The 5 Best Diamond-Inspired Architecture Around the World

Aside from enhancing its brilliance, a gemstone’s cuts form graceful facets and shapes that have caught the eye of modern architects. Buildings with crystalline forms may not require angular planes to shine brighter, but they do create geometric marvels worthy of a second look. Whether its inspired by a human-cut stone or a naturally occurring mineral, a building with diamond-like angles is at once visually refreshing and at home in today’s architectural vernacular. Daniel Libeskind’s Crystal addition to the Royal Ontario Museum adds a jolt of modernity to the historic institution, while Farshid Moussavi’s Museum of Contemporary Art Cleveland provides a dynamic home befitting of the leading-edge art within. Here, AD has selected eight scintillating examples of buildings whose prismatic designs have rendered them architectural gems.

Chicago, Illinois

Located on Chicago’s Michigan Avenue, the Spertus Institute for Jewish Learning and Leadership displays a glass exterior with angled facets designed to increase the natural light within while providing sweeping views of the city. The work of Krueck+Sexton Architects, this building required 726 pieces of glass to make it’s distinctive front.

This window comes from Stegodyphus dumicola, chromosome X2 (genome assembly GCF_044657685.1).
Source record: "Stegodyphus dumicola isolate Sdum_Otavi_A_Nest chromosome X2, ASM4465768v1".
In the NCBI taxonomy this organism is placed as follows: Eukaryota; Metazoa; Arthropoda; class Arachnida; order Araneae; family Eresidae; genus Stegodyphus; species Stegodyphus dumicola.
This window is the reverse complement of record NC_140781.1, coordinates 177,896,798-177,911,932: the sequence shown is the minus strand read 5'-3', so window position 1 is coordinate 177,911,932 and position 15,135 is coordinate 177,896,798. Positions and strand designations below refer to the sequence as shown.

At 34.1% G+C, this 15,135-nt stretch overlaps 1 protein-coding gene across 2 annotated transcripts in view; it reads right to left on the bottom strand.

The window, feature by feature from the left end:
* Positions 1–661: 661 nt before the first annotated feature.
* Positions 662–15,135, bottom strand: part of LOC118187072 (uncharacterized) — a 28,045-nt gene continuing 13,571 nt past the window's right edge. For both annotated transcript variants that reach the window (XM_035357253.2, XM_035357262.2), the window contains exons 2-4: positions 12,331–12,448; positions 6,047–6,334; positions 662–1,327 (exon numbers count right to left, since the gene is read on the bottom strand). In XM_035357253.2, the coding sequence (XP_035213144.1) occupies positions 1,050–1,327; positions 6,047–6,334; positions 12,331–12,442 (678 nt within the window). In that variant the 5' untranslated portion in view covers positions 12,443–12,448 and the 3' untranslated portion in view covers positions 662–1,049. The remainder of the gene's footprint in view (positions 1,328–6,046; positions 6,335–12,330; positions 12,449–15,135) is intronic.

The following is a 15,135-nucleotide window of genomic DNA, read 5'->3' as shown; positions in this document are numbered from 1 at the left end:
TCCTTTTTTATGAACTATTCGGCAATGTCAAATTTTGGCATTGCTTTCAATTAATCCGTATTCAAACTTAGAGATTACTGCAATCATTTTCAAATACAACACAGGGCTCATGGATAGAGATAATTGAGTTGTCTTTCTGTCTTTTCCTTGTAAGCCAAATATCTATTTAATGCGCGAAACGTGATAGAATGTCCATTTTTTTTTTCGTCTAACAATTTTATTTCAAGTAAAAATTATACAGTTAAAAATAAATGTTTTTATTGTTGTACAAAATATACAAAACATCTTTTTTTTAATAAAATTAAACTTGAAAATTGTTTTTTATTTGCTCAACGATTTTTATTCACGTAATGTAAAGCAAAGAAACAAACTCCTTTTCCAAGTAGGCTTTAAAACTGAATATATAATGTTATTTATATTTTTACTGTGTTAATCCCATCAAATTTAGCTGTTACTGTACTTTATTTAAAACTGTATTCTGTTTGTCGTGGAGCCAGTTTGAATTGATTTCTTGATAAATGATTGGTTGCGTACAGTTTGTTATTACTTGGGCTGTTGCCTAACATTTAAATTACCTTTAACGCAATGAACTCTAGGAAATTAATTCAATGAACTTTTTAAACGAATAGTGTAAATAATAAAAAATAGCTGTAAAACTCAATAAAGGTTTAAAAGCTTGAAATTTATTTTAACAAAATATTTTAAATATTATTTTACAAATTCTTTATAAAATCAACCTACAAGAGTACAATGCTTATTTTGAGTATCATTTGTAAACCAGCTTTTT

Cleveland, Ohio

Clad in mirrored black stainless steel and glass, this gem-like building is the Museum of Contemporary Art Cleveland by architect Farshid Moussavi. Designed with a hexagonal base and a square top, this six-sided structure is the London-based architect’s first in the United States.

New York, New York

The Spring Street Salt Shed, built to house the New York City Department of Sanitation’s salt stores for winter, displays a concrete facade with crystalline angles. A collaboration between Dattner Architects and WXY Architecture + Urban Design, the building overlooks the Hudson River and contains approximately 5,000 tons of salt.

Poitiers, France

Located in Poitiers, France, this jagged glass structure is Le Kinémax, an IMAX cinema in the future-themed amusement park Futuroscope. Designed by architect Denis Laming and opened in 1987, this building is one of the most eerily recognized in the park, which features many other pavilions of Laming’s design.

Shenzhen, China

Completed in 2011, the Shenzhen Universiade Sports Centre is an arena designed by gmp architekten for that year’s Universiade international collegiate athletics competition. The peaks and valleys formed by the prismatic exterior were inspired by the natural elevations of the surrounding landscape.

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